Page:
Residents recall U2’s Fountain St. Church show

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Bono of U2 performs with the band at Fountain Street Church Dec. 5, 1981. Photos by Steve Secor, Greg Secor and Robert Hanline.

Well before U2 became the biggest band in the world, they found an enthusiastic audience at the Fountain Street Church. On December 5, 1981, just eight months after U2’s first American show, the band played one of Grand Rapids’ most mythologized concerts. 

An array of photos from the 1981 U2 concert at Fountain Street Church and a ticket stub. Photos by Paul Soltysiak.

“At the time, they were just another up-and-coming band,” longtime WLAV DJ Stephen Aldrich recalls. That evening, Aldrich worked on the stage crew for concert promoters Alan Bashara and Bill Breidenfeld. The promoters took a chance booking the little-known act. 

Hedging their bets, they placed U2 at Fountain Street, a venue that held 1500 and had a history of hosting big name acts. The likes of Frank Zappa, King Crimson, and Ella Fitzgerald played there. To cut costs, the promoters used their own stage crew and relied on the church’s youth group, the Fountain Club, to sell tickets.

Grand Rapids rock station WLAV promoted the show by playing the band’s new single, “Gloria.” The song opened the show. Lead singer Bono interrupted WLAV DJ Tim Steele’s introduction, grabbed his microphone, and announced “this is ‘Gloria,’ 2-3-4” before kicking into the song.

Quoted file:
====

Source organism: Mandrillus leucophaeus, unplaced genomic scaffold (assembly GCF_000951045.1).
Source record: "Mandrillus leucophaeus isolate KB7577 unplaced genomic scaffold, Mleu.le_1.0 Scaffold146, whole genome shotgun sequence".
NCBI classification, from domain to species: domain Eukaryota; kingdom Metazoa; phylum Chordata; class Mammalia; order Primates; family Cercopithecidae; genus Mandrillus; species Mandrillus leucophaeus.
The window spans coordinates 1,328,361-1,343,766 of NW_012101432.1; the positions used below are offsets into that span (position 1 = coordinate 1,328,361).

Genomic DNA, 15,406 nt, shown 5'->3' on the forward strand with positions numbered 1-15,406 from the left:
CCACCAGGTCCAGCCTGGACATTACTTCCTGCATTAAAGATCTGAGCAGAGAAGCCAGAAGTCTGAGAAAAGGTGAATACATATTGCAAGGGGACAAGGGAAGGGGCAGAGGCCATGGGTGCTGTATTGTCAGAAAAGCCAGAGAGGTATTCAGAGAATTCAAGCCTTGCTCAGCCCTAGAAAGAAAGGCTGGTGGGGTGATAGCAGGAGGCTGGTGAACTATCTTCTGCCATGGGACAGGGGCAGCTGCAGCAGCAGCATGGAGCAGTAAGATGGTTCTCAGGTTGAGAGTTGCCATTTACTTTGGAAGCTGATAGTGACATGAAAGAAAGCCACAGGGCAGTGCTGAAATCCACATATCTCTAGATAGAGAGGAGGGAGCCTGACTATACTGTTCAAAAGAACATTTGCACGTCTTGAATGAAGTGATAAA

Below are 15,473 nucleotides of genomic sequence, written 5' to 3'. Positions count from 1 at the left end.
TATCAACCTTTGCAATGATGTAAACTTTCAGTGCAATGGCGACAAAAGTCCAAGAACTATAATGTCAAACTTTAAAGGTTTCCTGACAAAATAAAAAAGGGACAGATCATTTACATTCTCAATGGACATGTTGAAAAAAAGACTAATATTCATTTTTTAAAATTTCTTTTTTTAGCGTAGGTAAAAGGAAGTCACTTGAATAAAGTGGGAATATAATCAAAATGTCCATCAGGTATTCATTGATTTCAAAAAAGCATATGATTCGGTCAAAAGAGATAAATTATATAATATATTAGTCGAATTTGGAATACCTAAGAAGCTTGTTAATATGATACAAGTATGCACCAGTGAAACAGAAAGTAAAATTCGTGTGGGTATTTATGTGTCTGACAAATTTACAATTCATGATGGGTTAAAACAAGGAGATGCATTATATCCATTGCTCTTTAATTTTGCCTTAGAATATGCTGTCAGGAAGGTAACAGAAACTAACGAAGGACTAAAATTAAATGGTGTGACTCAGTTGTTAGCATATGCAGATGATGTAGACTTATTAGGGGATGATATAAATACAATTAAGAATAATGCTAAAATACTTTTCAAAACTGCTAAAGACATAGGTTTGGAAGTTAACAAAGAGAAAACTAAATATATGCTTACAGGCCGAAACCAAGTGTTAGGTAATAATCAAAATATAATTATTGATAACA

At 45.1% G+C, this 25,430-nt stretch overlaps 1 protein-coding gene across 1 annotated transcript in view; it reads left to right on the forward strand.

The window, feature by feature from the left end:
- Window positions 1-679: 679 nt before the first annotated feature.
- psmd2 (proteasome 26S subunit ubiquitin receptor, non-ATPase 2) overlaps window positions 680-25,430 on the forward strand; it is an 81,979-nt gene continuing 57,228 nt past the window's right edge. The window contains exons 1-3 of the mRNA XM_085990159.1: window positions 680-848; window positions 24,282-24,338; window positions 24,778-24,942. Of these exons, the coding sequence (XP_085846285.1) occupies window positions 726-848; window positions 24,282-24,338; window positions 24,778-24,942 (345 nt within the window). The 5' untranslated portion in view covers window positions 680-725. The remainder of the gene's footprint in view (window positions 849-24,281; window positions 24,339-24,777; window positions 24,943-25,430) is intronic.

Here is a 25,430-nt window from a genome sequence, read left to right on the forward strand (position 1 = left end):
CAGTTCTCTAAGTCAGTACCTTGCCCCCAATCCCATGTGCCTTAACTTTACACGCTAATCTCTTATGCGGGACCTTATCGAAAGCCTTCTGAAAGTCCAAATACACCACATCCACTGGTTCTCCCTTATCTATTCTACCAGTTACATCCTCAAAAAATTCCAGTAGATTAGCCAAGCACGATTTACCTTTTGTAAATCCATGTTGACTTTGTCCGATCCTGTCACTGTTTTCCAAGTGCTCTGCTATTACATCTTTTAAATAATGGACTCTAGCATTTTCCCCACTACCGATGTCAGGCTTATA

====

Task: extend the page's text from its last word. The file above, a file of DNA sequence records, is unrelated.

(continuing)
U2’s The Edge, courtesy of Steve Secor, Greg Secor and Robert Hanline.

The hour-long set featured songs from the group’s first two albums, Boy and October. The Edge’s jagged guitars and Bono’s anthemic vocals echoed off the stone and stained glass of the cathedral, known locally as a progressive, non-denominational house of worship. U2 closed the evening with a two-song encore that featured boisterous crowd participation.

“I’d always heard about the Fountain Street Church and their great shows from my older brothers,” Steve Secor said. Then a high school freshman, Secor scored tickets from WLAV on the day of the show and went with his older brother, who suggested he enter the contest.   

“I didn’t know anything about them,” Secor said, “but when they walked on stage, there was something about them. They ended up being my band for the rest of my life.” Secor took many fantastic photos of the show. 

“The crowd was sparse but enthusiastic,” WLAV listener Tom Huffman recalls. “The band was very raw but very engaging.”

“If anybody says they couldn’t get a ticket, they’re lying,” Aldrich says, estimating that roughly 1250 people made it out that night. Virtually everyone in attendance left the pews and crowded around the stage. Aldrich’s day on the stage crew was highlighted by an impromptu late-afternoon trip around the city with members of U2’s traveling crew in search of a replacement part for Adam Clayton’s bass head. They ended up parking in the middle of Plainfield Avenue, banging on the door of Middleton’s Music until someone opened the closed shop. U2’s crew purchased more than $2,000 worth of gear for Clayton and the Edge.

“It was such an engaging show. Looking back, it’s not hard to see why U2 became so popular,” WLAV listener Paul Soltysiak, who also photographed the show, said. He recalls plenty of fans in punk and new wave fashions. This visible proof that bands with new sounds could draw in Grand Rapids correlates to the booking of several subsequent big-name punk and new wave acts in the city, including the Clash and Adam Ant. 

“U2 was completely unrelated to anything we were playing,” Aldrich said of WLAV. “The station hadn’t given anything but lip service to punk or new wave.”  The station played primarily album-oriented rock, a format whose collection of frequently-played artists evolved into the basis for classic rock radio. Barely a year after their Grand Rapids gig, U2 released War. The album has sold more than 11,000,000 copies, securing U2’s spot as one of the world’s most popular acts.

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